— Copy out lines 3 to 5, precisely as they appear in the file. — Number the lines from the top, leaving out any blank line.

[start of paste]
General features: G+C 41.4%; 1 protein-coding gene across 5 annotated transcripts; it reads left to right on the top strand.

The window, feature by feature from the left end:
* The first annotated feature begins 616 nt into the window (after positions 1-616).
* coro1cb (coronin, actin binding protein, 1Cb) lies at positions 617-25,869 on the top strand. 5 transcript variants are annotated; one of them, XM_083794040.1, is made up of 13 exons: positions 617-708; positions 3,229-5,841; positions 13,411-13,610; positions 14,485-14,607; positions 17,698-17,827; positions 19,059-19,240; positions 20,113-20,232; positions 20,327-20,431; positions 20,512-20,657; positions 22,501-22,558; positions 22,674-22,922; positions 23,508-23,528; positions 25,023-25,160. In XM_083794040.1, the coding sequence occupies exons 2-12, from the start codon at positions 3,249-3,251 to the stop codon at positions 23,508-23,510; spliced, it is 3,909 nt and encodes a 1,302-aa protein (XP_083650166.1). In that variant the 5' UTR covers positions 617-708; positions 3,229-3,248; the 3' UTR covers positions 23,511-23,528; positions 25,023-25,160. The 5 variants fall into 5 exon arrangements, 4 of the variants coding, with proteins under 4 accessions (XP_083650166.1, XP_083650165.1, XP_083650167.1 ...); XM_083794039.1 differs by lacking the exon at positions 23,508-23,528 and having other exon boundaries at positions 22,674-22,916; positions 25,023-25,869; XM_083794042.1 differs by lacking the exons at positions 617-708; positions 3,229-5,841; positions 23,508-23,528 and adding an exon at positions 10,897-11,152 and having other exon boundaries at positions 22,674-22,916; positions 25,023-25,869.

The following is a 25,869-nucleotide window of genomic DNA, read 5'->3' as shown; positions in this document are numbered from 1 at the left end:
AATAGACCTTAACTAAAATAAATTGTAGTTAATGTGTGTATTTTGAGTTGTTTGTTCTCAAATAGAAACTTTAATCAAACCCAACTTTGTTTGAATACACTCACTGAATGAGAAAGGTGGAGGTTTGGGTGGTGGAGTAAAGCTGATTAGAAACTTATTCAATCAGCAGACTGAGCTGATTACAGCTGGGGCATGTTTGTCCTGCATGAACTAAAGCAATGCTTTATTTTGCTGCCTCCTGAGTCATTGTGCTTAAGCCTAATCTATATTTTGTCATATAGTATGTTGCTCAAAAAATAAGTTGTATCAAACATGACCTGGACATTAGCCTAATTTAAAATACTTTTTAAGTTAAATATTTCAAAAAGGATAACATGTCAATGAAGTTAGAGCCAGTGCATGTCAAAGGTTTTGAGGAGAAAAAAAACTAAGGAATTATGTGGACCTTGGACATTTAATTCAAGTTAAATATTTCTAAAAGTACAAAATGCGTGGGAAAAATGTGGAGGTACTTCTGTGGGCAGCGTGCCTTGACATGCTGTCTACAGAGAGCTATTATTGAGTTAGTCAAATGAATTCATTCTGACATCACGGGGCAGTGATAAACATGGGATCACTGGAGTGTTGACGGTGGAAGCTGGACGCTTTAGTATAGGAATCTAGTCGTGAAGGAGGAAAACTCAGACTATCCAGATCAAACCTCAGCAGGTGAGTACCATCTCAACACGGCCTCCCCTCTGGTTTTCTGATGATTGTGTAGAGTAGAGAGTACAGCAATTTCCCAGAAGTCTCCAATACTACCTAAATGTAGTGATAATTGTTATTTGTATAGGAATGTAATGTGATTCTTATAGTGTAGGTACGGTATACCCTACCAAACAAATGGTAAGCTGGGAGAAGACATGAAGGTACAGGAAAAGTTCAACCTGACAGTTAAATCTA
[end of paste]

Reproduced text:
* The first annotated feature begins 616 nt into the window (after positions 1-616).
* coro1cb (coronin, actin binding protein, 1Cb) lies at positions 617-25,869 on the top strand. 5 transcript variants are annotated; one of them, XM_083794040.1, is made up of 13 exons: positions 617-708; positions 3,229-5,841; positions 13,411-13,610; positions 14,485-14,607; positions 17,698-17,827; positions 19,059-19,240; positions 20,113-20,232; positions 20,327-20,431; positions 20,512-20,657; positions 22,501-22,558; positions 22,674-22,922; positions 23,508-23,528; positions 25,023-25,160. In XM_083794040.1, the coding sequence occupies exons 2-12, from the start codon at positions 3,249-3,251 to the stop codon at positions 23,508-23,510; spliced, it is 3,909 nt and encodes a 1,302-aa protein (XP_083650166.1). In that variant the 5' UTR covers positions 617-708; positions 3,229-3,248; the 3' UTR covers positions 23,511-23,528; positions 25,023-25,160. The 5 variants fall into 5 exon arrangements, 4 of the variants coding, with proteins under 4 accessions (XP_083650166.1, XP_083650165.1, XP_083650167.1 ...); XM_083794039.1 differs by lacking the exon at positions 23,508-23,528 and having other exon boundaries at positions 22,674-22,916; positions 25,023-25,869; XM_083794042.1 differs by lacking the exons at positions 617-708; positions 3,229-5,841; positions 23,508-23,528 and adding an exon at positions 10,897-11,152 and having other exon boundaries at positions 22,674-22,916; positions 25,023-25,869.

The following is a 25,869-nucleotide window of genomic DNA, read 5'->3' as shown; positions in this document are numbered from 1 at the left end: